Queen Victoria died on this day in 1901, and it would be hard to find anyone who had so profound an effect on Modern History. She ruled the United Kingdom at the peak of its enormous Imperial Power, and even with the restricted role of the Constitutional Monarchy, she carried very broad influence in Imperial Policy throughout the world for an extended period of time. What she didn’t directly rule, she was related to. After all, she and Prince Albert, whose death she famously mourned the majority of her reign, had Nine Children, and 26 Grandchildren who survived infancy and they intermarried throughout the great royal families of the continent…to the degree that, after 63 years on the Throne of the UK, she’d earned the nickname “Grandmother of Europe.” Grandmother of Europe was 81, and vacationing at her Castle in the Isle of Wight and had commented on feeling unwell for several days, and appearing dazed and Confused. She died in the early evening hours on this day in 1901. She is the longest reigning British Monarch and the Longest Reigning Queen of Any Monarchy in history…although Her Majesty Elizabeth is now approaching that goal and will arrive on the Tenth of September in the year 2015. Victoria was a habitual scribbler, writing at least 25 hundred or so words, every day of her reign…volumes that were ceremoniously edited and destroyed, in accordance with her carefully laid out wishes, and her majesty had also left considerable instructions as to the details of her funeral. Her Majesty declared White would be the mourning color, rather than black. Queen Victoria was buried in a white dress and her bridal veil. In the coffin with her was one of Prince Albert’s old dressing gowns and a plaster cast of his hand. She was buried next to him at the Frogmore Mausoleum in Windsor Great Park. Edward VII succeeded her, and God Save the King, as they say at such occasions.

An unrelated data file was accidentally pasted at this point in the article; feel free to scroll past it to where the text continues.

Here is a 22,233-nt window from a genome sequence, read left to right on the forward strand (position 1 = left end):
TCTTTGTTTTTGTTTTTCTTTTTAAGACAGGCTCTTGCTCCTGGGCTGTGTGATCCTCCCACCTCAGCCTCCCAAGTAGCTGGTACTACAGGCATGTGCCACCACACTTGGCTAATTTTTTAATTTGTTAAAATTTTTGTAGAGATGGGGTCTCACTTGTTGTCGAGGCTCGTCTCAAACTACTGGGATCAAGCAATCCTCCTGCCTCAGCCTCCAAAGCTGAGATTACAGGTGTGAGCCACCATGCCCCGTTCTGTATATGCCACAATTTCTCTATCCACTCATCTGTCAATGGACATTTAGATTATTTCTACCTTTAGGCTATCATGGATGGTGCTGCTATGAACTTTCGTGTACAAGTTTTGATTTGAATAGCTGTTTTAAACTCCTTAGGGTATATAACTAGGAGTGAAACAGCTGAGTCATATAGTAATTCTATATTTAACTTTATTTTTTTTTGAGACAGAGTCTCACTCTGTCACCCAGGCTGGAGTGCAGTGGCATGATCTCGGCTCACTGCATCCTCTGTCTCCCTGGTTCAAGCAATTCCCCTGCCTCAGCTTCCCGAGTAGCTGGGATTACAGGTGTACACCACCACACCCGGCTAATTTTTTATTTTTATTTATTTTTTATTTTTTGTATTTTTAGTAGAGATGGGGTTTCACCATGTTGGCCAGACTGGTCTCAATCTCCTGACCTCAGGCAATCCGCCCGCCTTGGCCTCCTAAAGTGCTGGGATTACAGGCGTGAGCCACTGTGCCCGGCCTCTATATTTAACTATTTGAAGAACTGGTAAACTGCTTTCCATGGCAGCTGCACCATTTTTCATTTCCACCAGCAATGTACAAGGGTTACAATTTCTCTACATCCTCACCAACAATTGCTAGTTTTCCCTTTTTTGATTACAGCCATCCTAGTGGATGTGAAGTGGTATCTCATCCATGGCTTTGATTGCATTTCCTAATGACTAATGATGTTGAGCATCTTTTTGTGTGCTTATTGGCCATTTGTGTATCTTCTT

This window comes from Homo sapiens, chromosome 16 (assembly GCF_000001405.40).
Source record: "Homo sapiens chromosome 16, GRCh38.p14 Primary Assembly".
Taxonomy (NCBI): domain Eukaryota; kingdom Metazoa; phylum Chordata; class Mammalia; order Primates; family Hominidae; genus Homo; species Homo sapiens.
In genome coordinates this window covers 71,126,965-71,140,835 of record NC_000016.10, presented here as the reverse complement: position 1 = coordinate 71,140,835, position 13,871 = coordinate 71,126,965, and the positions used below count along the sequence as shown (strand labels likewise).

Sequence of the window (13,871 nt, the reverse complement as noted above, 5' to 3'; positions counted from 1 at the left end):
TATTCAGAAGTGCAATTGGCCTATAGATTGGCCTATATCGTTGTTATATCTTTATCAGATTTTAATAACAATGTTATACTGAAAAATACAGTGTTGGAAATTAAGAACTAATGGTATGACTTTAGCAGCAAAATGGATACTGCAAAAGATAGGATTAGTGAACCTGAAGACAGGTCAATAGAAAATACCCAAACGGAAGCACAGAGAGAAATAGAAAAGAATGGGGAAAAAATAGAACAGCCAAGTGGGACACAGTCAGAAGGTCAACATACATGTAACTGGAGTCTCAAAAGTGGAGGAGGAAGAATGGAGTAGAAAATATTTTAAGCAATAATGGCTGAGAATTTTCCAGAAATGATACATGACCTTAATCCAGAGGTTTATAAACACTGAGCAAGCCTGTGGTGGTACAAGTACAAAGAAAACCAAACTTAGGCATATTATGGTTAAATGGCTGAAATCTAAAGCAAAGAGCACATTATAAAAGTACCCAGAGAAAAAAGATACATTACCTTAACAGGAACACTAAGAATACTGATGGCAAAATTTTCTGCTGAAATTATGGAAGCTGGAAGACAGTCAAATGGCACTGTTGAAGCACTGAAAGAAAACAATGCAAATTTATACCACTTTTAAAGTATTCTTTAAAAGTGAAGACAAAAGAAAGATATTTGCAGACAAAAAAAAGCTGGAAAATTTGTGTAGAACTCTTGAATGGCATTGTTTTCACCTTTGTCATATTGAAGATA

Album Notes: Grateful Acknowledgments to Mike Koenig, and Drum 8. “Funeral March for Brass” Written and Performed by Kevin McLeod, Licensed under Creative Commons “Attribution 3.0″ http://creativecommons.org/licenses/by/3.0/ and used here by permission, and with appreciation and thanks. Some audio may be used under the Fair Use Doctrine.